Idle Hakuho was gifted a seventh win and fellow Mongolian grand champion Harumafuji also stayed in the leading pack after barging out Ichinojo at the Summer Grand Sumo Tournament on Sunday.
Hakuho, the most successful yokozuna in sumo history with 34 career titles, had the luxury of a breather, winning by default after his scheduled opponent, Osunaarashi, withdrew earlier in the day with a fractured left shoulder.
Hakuho and Harumafuji share the lead at 7-1 with sekiwake Terunofuji and rank-and-filers Kyokushuho, Kaisei and Takayasu.
Egyptian No. 3 maegashira Osunaarashi (4-4) hurt his shoulder in his third defeat of the tournament on Saturday at the hands ozeki Kisenosato.
“There is a bone fracture so it still hurts now,” the 23-year-old Osunaarashi said.
“He (Osunaarashi) can’t even raise his arm or rotate the shoulder,” said stablemaster Otake. “It would be disrespectful to his opponent to wrestle in this condition. He wanted to wrestle the yokozuna when he is in better shape.”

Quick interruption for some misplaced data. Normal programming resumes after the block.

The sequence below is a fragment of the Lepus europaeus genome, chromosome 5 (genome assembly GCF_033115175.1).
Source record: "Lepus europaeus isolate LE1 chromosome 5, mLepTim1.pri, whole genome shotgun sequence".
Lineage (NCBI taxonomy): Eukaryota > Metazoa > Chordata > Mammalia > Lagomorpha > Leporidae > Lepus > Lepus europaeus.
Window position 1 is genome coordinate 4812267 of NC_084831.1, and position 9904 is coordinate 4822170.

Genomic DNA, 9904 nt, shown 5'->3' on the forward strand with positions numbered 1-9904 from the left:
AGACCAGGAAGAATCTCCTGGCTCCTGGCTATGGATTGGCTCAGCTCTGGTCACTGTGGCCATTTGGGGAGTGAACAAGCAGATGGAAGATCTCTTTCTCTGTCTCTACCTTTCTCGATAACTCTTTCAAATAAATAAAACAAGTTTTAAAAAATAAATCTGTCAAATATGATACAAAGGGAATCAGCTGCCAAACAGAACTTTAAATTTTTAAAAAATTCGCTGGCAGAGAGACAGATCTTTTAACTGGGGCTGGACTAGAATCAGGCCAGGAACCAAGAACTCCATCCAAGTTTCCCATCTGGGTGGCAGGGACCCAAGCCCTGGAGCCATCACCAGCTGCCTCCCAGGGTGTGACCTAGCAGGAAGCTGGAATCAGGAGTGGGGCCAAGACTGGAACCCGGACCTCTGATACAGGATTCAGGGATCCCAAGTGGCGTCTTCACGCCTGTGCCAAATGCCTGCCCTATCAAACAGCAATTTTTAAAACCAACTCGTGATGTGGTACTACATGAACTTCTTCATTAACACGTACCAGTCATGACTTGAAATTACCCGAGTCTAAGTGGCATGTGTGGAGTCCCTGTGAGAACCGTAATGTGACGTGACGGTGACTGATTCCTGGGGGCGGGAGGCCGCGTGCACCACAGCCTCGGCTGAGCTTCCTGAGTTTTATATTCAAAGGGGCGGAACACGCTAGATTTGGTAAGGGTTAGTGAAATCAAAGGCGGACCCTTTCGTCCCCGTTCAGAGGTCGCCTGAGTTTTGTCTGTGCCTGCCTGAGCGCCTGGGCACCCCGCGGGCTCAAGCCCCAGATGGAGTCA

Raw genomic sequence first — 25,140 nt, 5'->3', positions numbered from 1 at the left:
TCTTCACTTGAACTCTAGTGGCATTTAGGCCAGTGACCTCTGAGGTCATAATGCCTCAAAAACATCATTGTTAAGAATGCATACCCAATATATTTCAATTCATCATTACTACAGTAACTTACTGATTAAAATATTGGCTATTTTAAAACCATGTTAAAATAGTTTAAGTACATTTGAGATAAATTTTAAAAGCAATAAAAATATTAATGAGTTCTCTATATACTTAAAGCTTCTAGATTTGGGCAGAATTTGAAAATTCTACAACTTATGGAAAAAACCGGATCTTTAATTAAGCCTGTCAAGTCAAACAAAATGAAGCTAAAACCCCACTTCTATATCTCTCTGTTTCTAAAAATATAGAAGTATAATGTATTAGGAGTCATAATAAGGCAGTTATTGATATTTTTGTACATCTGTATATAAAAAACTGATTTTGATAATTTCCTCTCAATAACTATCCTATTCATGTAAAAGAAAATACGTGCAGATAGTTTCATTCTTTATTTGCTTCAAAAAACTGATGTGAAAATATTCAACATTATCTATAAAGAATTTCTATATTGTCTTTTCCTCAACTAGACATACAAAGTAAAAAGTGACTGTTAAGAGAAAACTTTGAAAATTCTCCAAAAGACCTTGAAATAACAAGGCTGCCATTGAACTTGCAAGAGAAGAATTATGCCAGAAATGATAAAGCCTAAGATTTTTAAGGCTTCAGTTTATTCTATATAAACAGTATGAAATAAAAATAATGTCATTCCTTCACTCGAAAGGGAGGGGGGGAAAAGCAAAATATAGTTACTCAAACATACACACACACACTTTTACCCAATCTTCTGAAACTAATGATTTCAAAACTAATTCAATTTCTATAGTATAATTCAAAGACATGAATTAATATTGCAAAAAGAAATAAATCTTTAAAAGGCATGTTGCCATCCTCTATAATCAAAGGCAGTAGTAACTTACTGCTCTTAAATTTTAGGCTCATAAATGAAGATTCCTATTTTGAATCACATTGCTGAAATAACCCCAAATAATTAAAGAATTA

“It would be dangerous sending him out to wrestle and risk worsening his shoulder as he could get a different injury.”
Harumafuji kept himself firmly in the hunt for the title in the day’s last bout at Ryogoku Kokugikan, burying his head into Ichinojo’s chest and bundling the towering komusubi out to a sixth loss.
Terunofuji weathered an early storm and scored his seventh straight win in taking down fifth-ranked Tamawashi (2-6) with an armlock throw, but Myogiryu was unable to make it a winning double for sekiwake as he got thrust down to a fifth defeat by Georgian No. 1 maegashira Tochinoshin (3-5).
In other bouts, surly ozeki Kisenosato stayed one win off the pace at 6-2, rallying to smother Tochiozan (3-5) and bump the komusubi over the straw ridge.
Goeido (5-3) bounced back from Saturday’s defeat by beating fourth-ranked maegashira Tokushoryu (4-4) with a routine underarm throw, but Kotoshogiku (4-4) squandered the chance to complete an ozeki sweep when he was sent sprawling to the dirt by second-ranked maegashira Toyonoshima (3-5).